Exploratory talks between credit unions and Sparkasse bank could be held ‘within weeks’
EXPLORATORY talks on a potential partnership between Sparkasse and Irish credit unions could begin within weeks, after the German community bank promised it could introduce low interest rates for both mortgage and SME borrowers.
Oireachtas finance committee chair John Mcguinness told the Sunday Independent that he has issued an invitation to credit union officials — as well as An Post — to meet the German bank to discuss its proposed new Irish banking model.
The Fianna Fail TD said he had spoken last week to credit union officials who were open to the idea of joining forces with the German bank.
Sparkasse — a not-for-profit bank with €1.1trn in assets — has proposed establishing eight regional public banks in Ireland, starting with a pilot bank in the midlands with up to five branches.
The midlands bank would have a capital need of between €15m and €20m, with the entire network of eight separate banks costing between €150m and €200m, said a senior Sparkasse executive.
“I do not see any reason why mortgages in Ireland should be more expensive than in Germany,” said Niclaus Bergmann, managing director of Sparkasse’s international arm. In Germany, Sparkasse offers long term SME loans at 3pc interest rates and 10-year fixed mortgage rates of 1.1pc.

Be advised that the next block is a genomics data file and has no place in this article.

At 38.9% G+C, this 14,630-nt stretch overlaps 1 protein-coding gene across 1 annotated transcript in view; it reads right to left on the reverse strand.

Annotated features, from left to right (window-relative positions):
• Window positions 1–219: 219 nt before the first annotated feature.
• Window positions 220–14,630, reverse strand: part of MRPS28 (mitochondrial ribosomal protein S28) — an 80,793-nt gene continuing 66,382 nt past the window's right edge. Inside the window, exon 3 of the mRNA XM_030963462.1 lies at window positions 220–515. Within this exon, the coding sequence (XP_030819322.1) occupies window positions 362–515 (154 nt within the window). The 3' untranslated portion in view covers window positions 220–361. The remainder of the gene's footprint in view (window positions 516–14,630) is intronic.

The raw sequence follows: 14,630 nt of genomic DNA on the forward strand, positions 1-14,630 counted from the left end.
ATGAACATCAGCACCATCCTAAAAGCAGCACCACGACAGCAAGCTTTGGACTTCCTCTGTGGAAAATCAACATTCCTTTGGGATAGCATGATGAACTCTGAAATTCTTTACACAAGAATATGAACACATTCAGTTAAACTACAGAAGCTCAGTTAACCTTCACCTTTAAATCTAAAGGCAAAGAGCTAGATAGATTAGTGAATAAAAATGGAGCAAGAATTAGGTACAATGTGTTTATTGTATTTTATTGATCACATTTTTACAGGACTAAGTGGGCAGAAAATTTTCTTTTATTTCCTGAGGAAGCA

“We are talking about competitive interest rates. We have an approach which is not shareholder-value driven. It is not about earning money but fulfilling a task,” he said.
But Bergmann also made it clear that Sparkasse’s role was to provide expertise rather than to put up the required funding. Mcguinness said he had discussed the plan with senior people in the credit union and that they are “open to the idea”.
“If the credit unions decide that this is a good idea they could capitalise any one of those banks. The credit unions have a fund of €7bn that is deposited in the main banks at the moment and that could be used to capitalise any of the Sparkassen type banks around the country,” he said.
Mcguinness said he hoped the proposed meeting could “move things forward” and that the next step could be to bring the Department of Finance and the Central Bank to the next meeting.